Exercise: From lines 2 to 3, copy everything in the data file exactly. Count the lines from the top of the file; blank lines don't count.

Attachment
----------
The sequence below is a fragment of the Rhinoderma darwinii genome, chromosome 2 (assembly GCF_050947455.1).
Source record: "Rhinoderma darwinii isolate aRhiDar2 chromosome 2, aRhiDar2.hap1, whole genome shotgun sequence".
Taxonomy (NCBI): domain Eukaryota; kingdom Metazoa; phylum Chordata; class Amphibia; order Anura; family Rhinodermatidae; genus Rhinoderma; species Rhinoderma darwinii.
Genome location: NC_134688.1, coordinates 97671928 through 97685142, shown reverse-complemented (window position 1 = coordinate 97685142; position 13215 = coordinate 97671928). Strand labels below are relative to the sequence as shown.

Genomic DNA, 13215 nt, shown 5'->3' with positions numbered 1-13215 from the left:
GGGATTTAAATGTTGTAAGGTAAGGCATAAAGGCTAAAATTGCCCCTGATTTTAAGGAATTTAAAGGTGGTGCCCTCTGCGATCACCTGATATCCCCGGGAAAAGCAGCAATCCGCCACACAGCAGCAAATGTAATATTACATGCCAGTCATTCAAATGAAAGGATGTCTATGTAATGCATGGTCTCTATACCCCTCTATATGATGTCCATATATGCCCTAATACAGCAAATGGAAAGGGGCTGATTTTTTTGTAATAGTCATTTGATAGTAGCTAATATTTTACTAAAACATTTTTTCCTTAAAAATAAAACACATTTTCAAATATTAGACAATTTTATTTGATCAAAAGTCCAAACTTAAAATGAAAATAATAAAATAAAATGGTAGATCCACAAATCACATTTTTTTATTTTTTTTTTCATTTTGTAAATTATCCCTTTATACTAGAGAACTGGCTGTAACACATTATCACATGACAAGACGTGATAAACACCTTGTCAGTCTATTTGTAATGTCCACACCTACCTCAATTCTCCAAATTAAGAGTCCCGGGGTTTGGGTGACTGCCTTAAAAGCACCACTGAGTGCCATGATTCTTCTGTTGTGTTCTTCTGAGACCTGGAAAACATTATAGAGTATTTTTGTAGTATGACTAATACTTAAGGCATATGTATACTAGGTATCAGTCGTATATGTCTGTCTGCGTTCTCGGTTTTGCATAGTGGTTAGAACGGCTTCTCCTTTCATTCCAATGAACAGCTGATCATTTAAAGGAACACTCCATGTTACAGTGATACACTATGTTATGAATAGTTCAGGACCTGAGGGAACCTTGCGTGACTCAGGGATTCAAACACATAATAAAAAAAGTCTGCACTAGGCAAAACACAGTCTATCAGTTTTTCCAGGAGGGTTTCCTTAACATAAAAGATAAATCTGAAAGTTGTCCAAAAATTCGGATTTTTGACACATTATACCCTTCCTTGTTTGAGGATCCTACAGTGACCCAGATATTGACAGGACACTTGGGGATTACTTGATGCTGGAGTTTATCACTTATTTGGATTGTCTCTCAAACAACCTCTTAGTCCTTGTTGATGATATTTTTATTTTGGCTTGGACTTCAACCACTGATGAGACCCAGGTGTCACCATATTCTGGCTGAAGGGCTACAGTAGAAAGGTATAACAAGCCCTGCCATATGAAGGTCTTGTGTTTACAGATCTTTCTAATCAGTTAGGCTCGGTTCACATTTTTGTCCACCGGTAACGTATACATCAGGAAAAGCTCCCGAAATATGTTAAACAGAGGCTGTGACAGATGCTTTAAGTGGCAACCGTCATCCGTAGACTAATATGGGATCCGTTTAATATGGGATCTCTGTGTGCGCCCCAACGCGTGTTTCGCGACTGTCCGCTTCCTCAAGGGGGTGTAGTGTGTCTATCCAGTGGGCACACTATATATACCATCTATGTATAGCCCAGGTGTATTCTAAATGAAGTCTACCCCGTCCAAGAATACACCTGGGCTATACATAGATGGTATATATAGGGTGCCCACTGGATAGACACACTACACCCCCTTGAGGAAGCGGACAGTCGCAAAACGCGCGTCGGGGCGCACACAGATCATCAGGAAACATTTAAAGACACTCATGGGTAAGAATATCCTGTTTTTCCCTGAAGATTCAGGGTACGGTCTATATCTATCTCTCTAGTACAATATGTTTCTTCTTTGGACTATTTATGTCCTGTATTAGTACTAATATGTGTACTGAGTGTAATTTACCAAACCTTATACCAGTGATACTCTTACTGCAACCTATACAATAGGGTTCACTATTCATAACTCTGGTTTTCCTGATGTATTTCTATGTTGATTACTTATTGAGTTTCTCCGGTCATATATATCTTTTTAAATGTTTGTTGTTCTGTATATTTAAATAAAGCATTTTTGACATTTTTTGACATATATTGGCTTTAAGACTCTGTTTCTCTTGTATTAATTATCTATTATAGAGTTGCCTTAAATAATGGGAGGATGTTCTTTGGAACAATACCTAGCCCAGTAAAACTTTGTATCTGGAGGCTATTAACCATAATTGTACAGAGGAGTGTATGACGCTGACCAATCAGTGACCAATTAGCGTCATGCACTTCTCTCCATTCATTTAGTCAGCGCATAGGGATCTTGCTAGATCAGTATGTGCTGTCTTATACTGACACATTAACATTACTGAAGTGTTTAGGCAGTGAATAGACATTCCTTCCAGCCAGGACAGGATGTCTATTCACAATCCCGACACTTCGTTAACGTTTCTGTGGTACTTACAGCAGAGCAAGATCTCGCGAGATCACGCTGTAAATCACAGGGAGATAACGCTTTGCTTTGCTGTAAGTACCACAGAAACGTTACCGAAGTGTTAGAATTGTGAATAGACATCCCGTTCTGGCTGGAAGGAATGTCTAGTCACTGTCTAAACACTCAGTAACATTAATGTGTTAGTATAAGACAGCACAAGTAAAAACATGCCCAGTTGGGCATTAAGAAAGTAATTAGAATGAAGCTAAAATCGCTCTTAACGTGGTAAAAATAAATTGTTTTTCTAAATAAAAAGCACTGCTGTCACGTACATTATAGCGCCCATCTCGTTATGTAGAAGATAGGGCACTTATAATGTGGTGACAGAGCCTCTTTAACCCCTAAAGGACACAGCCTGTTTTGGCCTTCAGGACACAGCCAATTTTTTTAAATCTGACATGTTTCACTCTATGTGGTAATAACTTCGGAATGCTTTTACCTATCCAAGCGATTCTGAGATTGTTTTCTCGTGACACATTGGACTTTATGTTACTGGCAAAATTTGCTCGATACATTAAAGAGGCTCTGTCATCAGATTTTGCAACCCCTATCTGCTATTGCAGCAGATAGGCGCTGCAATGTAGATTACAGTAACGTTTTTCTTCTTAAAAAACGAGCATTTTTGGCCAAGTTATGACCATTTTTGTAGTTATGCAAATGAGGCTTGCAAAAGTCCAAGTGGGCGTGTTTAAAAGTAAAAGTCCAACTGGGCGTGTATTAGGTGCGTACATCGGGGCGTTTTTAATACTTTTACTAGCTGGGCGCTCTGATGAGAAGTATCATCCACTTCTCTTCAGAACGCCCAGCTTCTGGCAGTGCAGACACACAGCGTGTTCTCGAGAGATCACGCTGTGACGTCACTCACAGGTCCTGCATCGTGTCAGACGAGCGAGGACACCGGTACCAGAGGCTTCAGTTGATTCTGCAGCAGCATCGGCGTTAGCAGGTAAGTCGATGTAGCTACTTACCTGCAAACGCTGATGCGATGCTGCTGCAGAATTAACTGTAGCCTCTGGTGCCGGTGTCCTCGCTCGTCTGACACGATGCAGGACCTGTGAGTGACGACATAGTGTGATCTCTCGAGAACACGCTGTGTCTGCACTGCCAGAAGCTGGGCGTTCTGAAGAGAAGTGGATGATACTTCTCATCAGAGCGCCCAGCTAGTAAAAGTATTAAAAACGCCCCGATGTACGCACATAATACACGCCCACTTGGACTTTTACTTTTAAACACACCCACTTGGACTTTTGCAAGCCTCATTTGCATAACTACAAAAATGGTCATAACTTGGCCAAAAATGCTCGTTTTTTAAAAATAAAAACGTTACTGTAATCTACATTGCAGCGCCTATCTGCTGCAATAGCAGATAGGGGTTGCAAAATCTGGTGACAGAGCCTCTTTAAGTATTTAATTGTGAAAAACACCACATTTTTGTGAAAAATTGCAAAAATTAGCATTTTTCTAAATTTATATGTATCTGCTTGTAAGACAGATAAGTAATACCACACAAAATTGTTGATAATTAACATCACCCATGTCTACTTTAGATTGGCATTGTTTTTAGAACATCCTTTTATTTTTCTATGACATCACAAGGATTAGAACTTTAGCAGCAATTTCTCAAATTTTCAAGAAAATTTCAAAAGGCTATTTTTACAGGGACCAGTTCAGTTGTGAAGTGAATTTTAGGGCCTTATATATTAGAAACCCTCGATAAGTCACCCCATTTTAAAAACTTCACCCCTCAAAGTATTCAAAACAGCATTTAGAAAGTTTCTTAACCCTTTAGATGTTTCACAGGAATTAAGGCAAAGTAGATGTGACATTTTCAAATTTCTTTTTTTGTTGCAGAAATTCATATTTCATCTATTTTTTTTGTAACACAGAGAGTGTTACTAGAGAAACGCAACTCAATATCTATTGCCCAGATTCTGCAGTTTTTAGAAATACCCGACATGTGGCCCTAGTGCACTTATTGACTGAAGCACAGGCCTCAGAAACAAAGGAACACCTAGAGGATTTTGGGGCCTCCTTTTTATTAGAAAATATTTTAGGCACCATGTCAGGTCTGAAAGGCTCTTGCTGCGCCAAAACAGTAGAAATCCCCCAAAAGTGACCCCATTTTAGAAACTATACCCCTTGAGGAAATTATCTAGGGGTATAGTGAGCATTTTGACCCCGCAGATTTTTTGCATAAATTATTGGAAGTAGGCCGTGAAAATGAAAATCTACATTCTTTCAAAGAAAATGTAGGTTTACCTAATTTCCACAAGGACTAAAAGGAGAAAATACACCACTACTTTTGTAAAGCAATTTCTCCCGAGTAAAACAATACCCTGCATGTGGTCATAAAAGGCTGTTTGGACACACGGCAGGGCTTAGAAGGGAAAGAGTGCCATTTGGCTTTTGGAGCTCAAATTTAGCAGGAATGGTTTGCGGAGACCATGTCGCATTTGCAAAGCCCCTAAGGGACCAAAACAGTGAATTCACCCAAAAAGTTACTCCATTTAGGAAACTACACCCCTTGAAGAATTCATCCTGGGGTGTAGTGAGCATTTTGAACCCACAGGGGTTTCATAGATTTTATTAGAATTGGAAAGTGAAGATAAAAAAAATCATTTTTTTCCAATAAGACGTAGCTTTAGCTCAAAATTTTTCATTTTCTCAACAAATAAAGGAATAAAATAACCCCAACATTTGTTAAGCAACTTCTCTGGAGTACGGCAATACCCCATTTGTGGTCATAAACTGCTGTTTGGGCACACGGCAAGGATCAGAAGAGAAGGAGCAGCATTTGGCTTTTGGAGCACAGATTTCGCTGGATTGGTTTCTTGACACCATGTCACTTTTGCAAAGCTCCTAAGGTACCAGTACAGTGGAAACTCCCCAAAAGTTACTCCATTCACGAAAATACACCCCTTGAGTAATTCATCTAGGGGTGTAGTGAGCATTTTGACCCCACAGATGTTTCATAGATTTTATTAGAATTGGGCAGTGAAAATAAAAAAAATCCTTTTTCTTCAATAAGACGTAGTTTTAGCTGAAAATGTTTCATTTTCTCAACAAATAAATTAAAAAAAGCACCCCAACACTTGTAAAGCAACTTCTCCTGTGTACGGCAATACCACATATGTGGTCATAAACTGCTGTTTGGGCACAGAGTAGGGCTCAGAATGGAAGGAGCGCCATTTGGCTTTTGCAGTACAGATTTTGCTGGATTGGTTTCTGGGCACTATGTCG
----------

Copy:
Source record: "Rhinoderma darwinii isolate aRhiDar2 chromosome 2, aRhiDar2.hap1, whole genome shotgun sequence".
Taxonomy (NCBI): domain Eukaryota; kingdom Metazoa; phylum Chordata; class Amphibia; order Anura; family Rhinodermatidae; genus Rhinoderma; species Rhinoderma darwinii.